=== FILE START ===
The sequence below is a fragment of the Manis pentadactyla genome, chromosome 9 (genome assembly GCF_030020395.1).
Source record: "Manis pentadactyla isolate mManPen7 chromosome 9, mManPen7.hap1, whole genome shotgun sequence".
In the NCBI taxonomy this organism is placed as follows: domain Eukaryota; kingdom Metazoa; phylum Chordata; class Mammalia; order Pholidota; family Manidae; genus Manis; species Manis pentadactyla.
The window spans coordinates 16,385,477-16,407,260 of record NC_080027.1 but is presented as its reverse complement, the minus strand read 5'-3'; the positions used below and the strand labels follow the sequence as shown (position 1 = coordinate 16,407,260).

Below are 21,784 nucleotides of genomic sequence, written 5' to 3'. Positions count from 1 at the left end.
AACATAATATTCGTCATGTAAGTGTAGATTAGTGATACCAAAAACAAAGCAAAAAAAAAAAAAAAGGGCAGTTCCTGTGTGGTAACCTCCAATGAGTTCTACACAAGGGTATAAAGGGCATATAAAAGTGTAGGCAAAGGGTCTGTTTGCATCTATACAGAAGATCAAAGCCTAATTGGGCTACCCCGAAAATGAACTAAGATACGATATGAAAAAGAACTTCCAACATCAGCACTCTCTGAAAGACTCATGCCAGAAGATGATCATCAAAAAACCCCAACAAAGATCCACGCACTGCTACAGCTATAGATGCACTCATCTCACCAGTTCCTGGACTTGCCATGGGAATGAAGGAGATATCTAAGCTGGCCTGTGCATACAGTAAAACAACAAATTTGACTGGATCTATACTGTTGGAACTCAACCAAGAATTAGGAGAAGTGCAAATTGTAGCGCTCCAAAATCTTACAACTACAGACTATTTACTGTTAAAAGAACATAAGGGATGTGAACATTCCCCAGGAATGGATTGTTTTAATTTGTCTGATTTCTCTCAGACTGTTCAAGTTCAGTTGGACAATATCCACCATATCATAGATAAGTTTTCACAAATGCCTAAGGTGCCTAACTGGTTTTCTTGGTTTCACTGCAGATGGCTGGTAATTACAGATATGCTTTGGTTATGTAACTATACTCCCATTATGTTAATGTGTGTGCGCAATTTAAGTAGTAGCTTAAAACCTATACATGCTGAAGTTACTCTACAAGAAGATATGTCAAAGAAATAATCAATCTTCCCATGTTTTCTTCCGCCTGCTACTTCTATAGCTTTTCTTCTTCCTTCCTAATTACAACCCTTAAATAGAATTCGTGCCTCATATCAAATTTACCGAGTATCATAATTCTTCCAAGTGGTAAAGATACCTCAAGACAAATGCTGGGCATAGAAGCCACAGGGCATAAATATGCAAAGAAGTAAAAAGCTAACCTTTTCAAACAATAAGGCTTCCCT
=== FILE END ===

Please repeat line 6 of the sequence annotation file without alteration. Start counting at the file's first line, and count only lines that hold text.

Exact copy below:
AACATAATATTCGTCATGTAAGTGTAGATTAGTGATACCAAAAACAAAGCAAAAAAAAAAAAAAAGGGCAGTTCCTGTGTGGTAACCTCCAATGAGTTCTACACAAGGGTATAAAGGGCATATAAAAGTGTAGGCAAAGGGTCTGTTTGCATCTATACAGAAGATCAAAGCCTAATTGGGCTACCCCGAAAATGAACTAAGATACGATATGAAAAAGAACTTCCAACATCAGCACTCTCTGAAAGACTCATGCCAGAAGATGATCATCAAAAAACCCCAACAAAGATCCACGCACTGCTACAGCTATAGATGCACTCATCTCACCAGTTCCTGGACTTGCCATGGGAATGAAGGAGATATCTAAGCTGGCCTGTGCATACAGTAAAACAACAAATTTGACTGGATCTATACTGTTGGAACTCAACCAAGAATTAGGAGAAGTGCAAATTGTAGCGCTCCAAAATCTTACAACTACAGACTATTTACTGTTAAAAGAACATAAGGGATGTGAACATTCCCCAGGAATGGATTGTTTTAATTTGTCTGATTTCTCTCAGACTGTTCAAGTTCAGTTGGACAATATCCACCATATCATAGATAAGTTTTCACAAATGCCTAAGGTGCCTAACTGGTTTTCTTGGTTTCACTGCAGATGGCTGGTAATTACAGATATGCTTTGGTTATGTAACTATACTCCCATTATGTTAATGTGTGTGCGCAATTTAAGTAGTAGCTTAAAACCTATACATGCTGAAGTTACTCTACAAGAAGATATGTCAAAGAAATAATCAATCTTCCCATGTTTTCTTCCGCCTGCTACTTCTATAGCTTTTCTTCTTCCTTCCTAATTACAACCCTTAAATAGAATTCGTGCCTCATATCAAATTTACCGAGTATCATAATTCTTCCAAGTGGTAAAGATACCTCAAGACAAATGCTGGGCATAGAAGCCACAGGGCATAAATATGCAAAGAAGTAAAAAGCTAACCTTTTCAAACAATAAGGCTTCCCT